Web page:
Concrete is a construction material, traditionally made from a mixture of cement, water, sand, and gravel. A concrete slump is the measurement of the consistency or workability of a concrete mix.
Why perform a Concrete Slump Test?
This test is usually used to compare the quality of different batches of the same mixture. The result obtained from performing a laboratory or on-site slump test indicates the quality of the concrete and the best construction application area for it. The higher the slump rating, the higher the workability, vice-versa. A mix with a low concrete slump will not shape easily while a mix with a very high slump might have its ingredients settle outside the mixture, making it unfit for use. This test is widely used because not only is it simple, it is cheap, and provides instant results.
Factors influencing the result of a slump test …
It has been established that the slump test is used to determine the workability of a mix which indicates the water-cement ratio. However, other factors affect or determine the concrete slope and they are:
- Material properties of the materials used in producing the cement, like the aggregates. These properties are; chemistry, size, texture, cleanliness, and moisture content.
- Chemical admixtures properties like dosage, combination, type, interaction, effectiveness, and sequence of their addition.
- The amount of water in the mix.
- The temperature of the concrete mix
- The air content of the concrete
- The slump testing technique and the condition of the test equipment
- The timeframe between mixing the concrete and testing time
- Methods of batching and mixing the concrete, as well as transportation.
Equipment needed …
The following are the required equipment for carrying out a slump test:
- Mould: This should come in the shape of a frustum of a cone. This cone is also called an Abrams cone or slump cone with a height of 30cm, base opening diameter of 20cm and a top opening diameter of 10cm.
- Base plate: This is a steel, aluminium, or polymer base plate with an optional holding attachment.
- A standard tape measure
- Tamping rod: A steel tamping rod about 24 inches long and ⅝ inches diameter.
How to perform the test …
The following are the necessary procedure to carry out a slump test:
- Clean the internal surface of the mould and apply oil on the surface.
- Place the mould on a smooth, clean, horizontal, and non-porous base plate.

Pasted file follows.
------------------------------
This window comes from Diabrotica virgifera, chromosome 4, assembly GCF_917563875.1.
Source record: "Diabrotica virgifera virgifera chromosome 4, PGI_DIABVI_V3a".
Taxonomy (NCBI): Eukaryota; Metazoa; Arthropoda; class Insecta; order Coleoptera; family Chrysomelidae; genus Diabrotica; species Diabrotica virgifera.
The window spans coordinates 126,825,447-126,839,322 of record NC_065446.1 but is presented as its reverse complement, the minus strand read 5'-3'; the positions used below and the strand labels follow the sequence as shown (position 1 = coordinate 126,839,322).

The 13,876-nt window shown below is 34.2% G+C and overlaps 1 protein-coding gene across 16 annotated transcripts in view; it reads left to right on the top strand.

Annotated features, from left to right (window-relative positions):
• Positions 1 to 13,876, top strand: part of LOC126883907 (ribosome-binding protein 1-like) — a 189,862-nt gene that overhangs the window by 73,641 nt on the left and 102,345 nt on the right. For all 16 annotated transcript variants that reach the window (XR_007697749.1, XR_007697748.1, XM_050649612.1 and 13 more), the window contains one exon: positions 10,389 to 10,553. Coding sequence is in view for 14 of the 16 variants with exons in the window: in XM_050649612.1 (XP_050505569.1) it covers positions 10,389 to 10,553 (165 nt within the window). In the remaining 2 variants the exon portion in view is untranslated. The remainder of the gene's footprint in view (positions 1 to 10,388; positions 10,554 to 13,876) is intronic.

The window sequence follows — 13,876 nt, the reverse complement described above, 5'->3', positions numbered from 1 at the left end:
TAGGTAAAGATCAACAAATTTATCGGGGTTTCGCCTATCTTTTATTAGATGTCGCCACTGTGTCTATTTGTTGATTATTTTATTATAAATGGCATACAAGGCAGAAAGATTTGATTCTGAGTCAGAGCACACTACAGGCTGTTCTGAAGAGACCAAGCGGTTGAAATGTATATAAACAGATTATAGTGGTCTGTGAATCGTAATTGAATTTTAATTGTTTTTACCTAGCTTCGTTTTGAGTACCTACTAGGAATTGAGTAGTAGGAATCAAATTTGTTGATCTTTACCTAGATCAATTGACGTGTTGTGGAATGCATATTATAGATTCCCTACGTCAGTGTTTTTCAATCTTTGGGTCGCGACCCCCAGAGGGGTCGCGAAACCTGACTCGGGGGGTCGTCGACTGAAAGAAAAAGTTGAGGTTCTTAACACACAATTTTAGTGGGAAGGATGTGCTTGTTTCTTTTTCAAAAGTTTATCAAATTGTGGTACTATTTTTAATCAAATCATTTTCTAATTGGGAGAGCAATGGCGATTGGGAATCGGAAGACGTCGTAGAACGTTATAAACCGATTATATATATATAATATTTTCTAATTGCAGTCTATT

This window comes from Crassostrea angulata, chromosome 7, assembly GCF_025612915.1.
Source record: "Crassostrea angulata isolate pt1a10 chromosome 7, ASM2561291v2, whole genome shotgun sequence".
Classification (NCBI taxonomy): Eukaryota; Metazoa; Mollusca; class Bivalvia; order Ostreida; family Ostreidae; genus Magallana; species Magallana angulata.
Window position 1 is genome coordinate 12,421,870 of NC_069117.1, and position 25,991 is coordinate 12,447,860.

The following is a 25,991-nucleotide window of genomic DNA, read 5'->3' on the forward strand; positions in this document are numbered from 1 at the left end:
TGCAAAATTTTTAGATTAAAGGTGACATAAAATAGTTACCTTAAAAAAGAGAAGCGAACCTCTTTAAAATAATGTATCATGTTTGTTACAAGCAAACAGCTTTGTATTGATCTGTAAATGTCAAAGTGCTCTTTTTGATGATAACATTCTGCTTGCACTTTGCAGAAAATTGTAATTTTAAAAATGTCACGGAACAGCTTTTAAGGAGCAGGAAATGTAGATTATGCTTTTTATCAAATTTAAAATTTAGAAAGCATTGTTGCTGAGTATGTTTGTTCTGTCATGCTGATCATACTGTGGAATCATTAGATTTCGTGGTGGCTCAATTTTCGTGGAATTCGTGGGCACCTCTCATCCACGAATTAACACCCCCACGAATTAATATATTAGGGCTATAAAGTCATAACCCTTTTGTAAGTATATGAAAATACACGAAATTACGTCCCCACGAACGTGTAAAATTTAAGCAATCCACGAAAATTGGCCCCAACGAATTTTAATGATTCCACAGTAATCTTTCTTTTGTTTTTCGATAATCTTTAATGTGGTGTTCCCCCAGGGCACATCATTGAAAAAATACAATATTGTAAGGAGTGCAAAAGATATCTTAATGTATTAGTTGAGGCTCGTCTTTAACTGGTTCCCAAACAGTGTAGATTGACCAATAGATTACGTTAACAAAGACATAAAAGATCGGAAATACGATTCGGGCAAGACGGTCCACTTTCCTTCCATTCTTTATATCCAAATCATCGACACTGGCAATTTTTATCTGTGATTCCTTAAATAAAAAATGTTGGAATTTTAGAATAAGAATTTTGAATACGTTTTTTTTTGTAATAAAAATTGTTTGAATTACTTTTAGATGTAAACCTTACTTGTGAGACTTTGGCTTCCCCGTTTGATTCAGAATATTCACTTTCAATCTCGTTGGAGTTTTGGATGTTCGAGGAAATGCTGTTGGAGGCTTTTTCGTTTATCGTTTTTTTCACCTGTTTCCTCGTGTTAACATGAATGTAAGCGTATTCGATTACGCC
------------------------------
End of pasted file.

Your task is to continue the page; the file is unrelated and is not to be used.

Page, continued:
- Fill the mould with fresh concrete in three layers and tamp each later 25 times with a steel tamping rod. This tamping process should be done evenly.
- After the mould has been filled, level the surface of the concrete to remove all forms of excess concrete. Note that when the mould is filled with concrete, the base of the mould is held firmly by handles.
Lift the mould gently in a vertical direction and watch the unsupported concrete slump. A decrease in height at the centre point is measured to the nearest 5mm and is called “the slump”.
Precautions to take during the Concrete Slump test …
To achieve an accurate and reliable slump test result, the following precautions must be taken during the test:
- Moisten the inside of the mould and base every time before a test. This is important to reduce surface friction.
- Before you lift the mould, ensure the area around the base of the cone is clean and with no concrete residue.
- The concrete sample should be very fresh and the test was done immediately after mixing.
- The mould and the base plate should be non-porous.
- The test should be performed in an area free from vibrations.
Interpreting the results …
When a slump test is done, the result of the test can come in three shapes; the true, the collapsed, and the shear shaped slump
- A true slump: In a true slump, the concrete subsides and keeps to shape with little variation.
- A shear slump: If half of the cone slides down in an inclined plane or the top portion of the concrete slips sideways, it is a shear slump. This result indicates an incomplete or inconclusive test.
- A collapsed slump: This indicates that the mix is too wet, meaning the water-cement ratio is too high and the slump test is inappropriate. As a result, the concrete collapses totally.
A slump test is used to determine the workability mix of freshly prepared concrete. It is encouraged by experts to carry out this test either in the laboratory or on-site before construction begins.